Sail of the century
Shipping is going through the fifth year of its worst peacetime downturn - and some people will do extremely well as a result, thank you very much.
That sounds counterintuitive. But for many ship owners, operating vessels on the spot or time charter markets is essentially a secondary source of profit. The real money, particularly in the field of dry bulk ships (ones designed to carry bulk goods such as grains, coal, ores and cement) is made from asset play - buying and selling the ships themselves. And those who get the timing exactly right may find themselves extremely rich in a few years' time. Conventional wisdom is as simple as "buy cheap and sell high". But that is easier said than done, and anything that can assist the process is always welcome.
Step forward Nikos Nomikos, Professor of Shipping Risk Management at Cass, who has put together a unique sentiment index* for the market with three colleagues: Dr Nikos Papapostolou, Lecturer in Shipping Finance; Dr Panos Pouliasis, Lecturer in Energy/Commodities Finance; and Dr Ioannis Kyriakou, Lecturer in the Faculty of Actuarial Science and Insurance.
The idea is to offer an indicator of the future direction of the value cycles of dry bulk carriers up to six months in advance, allowing investors to beat the pack.
"In essence, we are trying to capture something that is not captured by what you could call rational economic models. We are trying in a sense to take a measurement of the temperature of the market," says Professor Nomikos.
The basic insight that optimism and pessimism are key drivers of investment, household consumption and saving - and are therefore worth measuring - is not new to economic theory.
The Confederation of British Industry regularly produces a business confidence survey, and the accountancy firm Moore Stephens publishes a quarterly confidence survey directed specifically at global shipping But these are based purely on subjective survey criteria. Professor Nomikos and his colleagues focused instead on quantifiable proxies for sentiment using the methodology applied to the US stock market by the behavioural economists Professor Malcolm Baker, of Harvard Business School, and Professor Jeffrey Wurgler, of the New York University Stern School of Business.
Variables such as the availability of finance, asset valuations and liquidity were used to construct indices for the four main sizes of dry bulk carriers - in descending order capesize, panamax, supramax and handysize - and an index for the market as a whole. In all cases, these were computed back as far as 1996.
"We didn't look at survey data, but rather the actions of participants, as reflected through changes in market data and fundamentals, to measure how confident they were about the market," Professor Nomikos says.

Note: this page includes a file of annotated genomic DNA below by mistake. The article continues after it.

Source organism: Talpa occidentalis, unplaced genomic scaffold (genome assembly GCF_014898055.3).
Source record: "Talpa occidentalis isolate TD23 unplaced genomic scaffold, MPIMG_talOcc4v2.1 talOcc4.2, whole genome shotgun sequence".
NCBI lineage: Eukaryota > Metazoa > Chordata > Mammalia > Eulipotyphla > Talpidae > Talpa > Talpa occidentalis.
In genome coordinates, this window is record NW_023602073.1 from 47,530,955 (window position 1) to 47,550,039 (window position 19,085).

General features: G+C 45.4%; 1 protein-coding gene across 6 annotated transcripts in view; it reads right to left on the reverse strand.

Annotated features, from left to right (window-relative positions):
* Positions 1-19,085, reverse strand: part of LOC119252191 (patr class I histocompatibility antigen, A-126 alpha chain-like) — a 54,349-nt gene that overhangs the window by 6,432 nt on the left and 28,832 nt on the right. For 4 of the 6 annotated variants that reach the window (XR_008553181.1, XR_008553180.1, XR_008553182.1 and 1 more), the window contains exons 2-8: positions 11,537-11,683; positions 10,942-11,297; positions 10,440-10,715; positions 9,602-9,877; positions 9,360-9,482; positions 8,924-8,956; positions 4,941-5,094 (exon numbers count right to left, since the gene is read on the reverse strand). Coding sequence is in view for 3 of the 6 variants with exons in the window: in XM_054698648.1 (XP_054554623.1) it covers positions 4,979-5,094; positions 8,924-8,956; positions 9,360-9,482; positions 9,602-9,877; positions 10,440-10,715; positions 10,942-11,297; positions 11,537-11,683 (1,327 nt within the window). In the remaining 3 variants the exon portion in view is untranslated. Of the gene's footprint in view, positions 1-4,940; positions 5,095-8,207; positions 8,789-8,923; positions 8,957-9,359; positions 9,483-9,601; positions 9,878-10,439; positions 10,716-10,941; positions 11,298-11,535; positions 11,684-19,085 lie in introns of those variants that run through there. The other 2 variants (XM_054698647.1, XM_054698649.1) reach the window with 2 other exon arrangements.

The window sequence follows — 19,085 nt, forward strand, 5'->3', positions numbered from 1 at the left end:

All of the indices are expressed as a positive or negative numerical value, showing how far they differ from the mean average, which tends to zero over time. This makes it easier to correlate the indices visually with what is actually going on in the market.
The team discovered that the overall index did indeed efficiently capture price turning points, particularly for capesize vessels - so named because, at 150,000 tonnes or more, they are too large for the Panama Canal, and therefore sail via Cape Horn from the Pacific to the Atlantic and used to sail round the Cape of Good Hope before the recent enlargement of the Suez Canal.
Further regression analysis developed a model incorporating market sentiment, sector sentiment and a variable to allow for the phase of the shipping cycle.
Its performance in capturing the phase of the shipping cycles up to six months ahead is good, with an average correct prediction rate of more than 75 per cent in all cases.
So while Professor Nomikos sadly does not have a foolproof means of becoming a dry bulk billionaire, his work may offer users a noticeable edge.
To highlight this point, the Cass team modelled what would happen to a hypothetical owner using movement of the market index across the zero line from above as a buy signal, and across the zero line from below as a sell signal.
Following such a strategy between 1999 and 2010 would have generated a profit of $121.4 million on a capesize and $86.8 million on a panamax, the largest bulk carrier that is able to fit through the Panama Canal.
Indeed, in all four size segments, returns would have been higher and risks lower than those arising from a standard buy-and-hold model.
In three cases out of four the system also beat returns from a probabilistic model of ship prices that "goes with the flow" of the market, although the latter proved superior for handysizes (usually 15,000-35,000 tonnes).
What now? Professor Nomikos says: "We are hoping to publish the market index commercially on a monthly basis, jointly with a sponsor, and we are also working on counterparts for tankers and container shipping."
And if you are thinking about buying a bulk carrier, now looks like a good time: "The index is higher than its lowest point, so sentiment seems to be picking up since March, and has more or less remained at the same level."
*Investor Sentiment for Real Assets: The Case of the Dry Bulk Shipping Market. For further information on the research, contact Professor Nikos Nomikos at email@example.com
David Osler is Finance Editor at Lloyd's List. He can be contacted at firstname.lastname@example.org